MESA, Ariz. – The Atlanta Braves created an identity with their pitching, from a Hall of Fame core – Greg Maddux, Tom Glavine, John Smoltz – to a new generation that was supposed to include Arodys Vizcaino.
Pre-Biogenesis scandal Melky Cabrera headlined the Javier Vazquez trade with the New York Yankees in December 2009. But the Braves looked to the future by also acquiring Vizcaino, who had gotten a reported $800,000 bonus after signing with the Yankees as a teenager in the Dominican Republic.
“All you heard was he throws 100 mph and he’s the next one,” Eric Hinske said. “And then he got hurt.”
Hinske, the new Cubs first-base coach, remembered Vizcaino hitting 98, 99 and 100 mph out of the Braves bullpen when they played together in 2011. That season the 20-year-old right-hander rocketed through the system, going from Class-A Lynchburg to Double-A Mississippi to Triple-A Gwinnett to Atlanta.
Heading into the 2012 season, Baseball America ranked Vizcaino as Atlanta’s second-best prospect and the game’s No. 40 overall prospect. And then Dr. James Andrews did the Tommy John surgery late in spring training, making Vizcaino available in the Paul Maholm/Reed Johnson trade that summer.
After missing the last two seasons – and undergoing another elbow procedure last May – Vizcaino is hovering around triple digits again and showing what all the hype was about.
When was the last time you felt this good?
“I can’t remember, man. For real,” Vizcaino said.
The other day Vizcaino cracked up teammates by wearing a big ponytail wig around the room. He likes to dance to the music playing in the clubhouse. He appeared a little withdrawn when he hung around the big-league club last season, so his body language says something.
“I feel comfortable right now,” Vizcaino said. “No pain. Nothing in my arm. I feel happy. That’s why I’m dancing.”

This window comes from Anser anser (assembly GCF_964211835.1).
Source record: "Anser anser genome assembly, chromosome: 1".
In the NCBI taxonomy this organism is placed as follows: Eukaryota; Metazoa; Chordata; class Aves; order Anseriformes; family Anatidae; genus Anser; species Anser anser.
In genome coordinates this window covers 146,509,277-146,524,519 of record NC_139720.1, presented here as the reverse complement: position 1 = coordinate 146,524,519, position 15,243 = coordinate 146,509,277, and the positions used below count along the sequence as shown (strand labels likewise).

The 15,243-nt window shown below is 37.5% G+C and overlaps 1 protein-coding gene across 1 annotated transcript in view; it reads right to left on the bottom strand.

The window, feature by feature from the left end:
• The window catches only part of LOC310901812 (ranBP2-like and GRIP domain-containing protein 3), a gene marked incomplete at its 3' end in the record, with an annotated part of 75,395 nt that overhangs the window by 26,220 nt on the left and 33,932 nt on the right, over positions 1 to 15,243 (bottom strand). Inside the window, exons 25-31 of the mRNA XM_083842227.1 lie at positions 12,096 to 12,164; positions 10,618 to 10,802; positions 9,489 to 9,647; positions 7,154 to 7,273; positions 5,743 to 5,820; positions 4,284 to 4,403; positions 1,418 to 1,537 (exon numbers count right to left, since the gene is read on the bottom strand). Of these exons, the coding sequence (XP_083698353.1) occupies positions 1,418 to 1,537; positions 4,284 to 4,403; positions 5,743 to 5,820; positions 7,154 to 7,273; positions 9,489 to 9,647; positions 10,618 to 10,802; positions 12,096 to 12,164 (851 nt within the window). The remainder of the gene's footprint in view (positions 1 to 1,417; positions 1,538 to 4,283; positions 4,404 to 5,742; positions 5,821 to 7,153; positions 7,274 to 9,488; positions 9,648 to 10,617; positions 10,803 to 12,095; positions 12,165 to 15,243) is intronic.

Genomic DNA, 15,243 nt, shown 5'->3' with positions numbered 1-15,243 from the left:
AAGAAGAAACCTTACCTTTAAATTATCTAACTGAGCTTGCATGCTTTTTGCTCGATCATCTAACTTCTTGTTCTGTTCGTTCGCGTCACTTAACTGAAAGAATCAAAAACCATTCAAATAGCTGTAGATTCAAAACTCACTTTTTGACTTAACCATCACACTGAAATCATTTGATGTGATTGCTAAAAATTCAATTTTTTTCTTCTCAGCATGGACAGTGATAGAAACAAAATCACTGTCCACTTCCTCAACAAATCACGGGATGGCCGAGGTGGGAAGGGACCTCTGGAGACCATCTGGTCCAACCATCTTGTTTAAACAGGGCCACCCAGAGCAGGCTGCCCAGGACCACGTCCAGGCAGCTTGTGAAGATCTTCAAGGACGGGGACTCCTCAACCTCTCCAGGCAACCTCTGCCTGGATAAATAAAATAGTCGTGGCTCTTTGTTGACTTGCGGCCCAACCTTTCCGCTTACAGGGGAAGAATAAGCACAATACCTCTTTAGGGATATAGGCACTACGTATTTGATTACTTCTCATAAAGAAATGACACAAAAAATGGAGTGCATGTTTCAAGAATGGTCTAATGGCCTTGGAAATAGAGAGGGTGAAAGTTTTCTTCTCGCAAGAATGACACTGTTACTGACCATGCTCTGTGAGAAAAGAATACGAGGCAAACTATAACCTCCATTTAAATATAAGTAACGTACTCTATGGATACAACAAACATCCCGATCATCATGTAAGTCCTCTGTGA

General manager Jed Hoyer set the expectations when pitchers and catchers reported to Cubs Park last month, saying Vizcaino’s stuff is as good as anyone in camp – when he’s healthy.
That’s the biggest question mark for Vizcaino, who’s still only 23 years old. The Cubs understand they’ll have to manage his innings this season. They don’t want to project too far into the future. But if they can keep him healthy, they might have a potential future closer, or maybe even a front-end starter.
“We’re going to be bringing him along slowly,” pitching coach Chris Bosio said. “There’s just so much potential in that arm. He’s so excited. This guy wants to win a spot.
“We’ll see what happens with him. We just got to be very careful. He’s going to get ample rest in between side sessions. We’re not going to overdo it. We’ll watch his pitch count closely. But he’s been a pleasant, pleasant surprise this spring already.”
An organization that’s not exactly pitching-rich will need some luck and several breakthrough performances. Vizcaino took another small step by throwing a scoreless inning on Monday against the Milwaukee Brewers. But he hasn’t pitched in the big leagues since Sept. 27, 2011, back when the Braves could still dream about his potential.
“He’s got great presence when he’s out on the mound,” Hinske said. “You know he’s about to throw hard. You know he wants to get you out. He works quick. He gets the ball, gets the sign and goes. (His) prospect status is through the roof, no doubt.”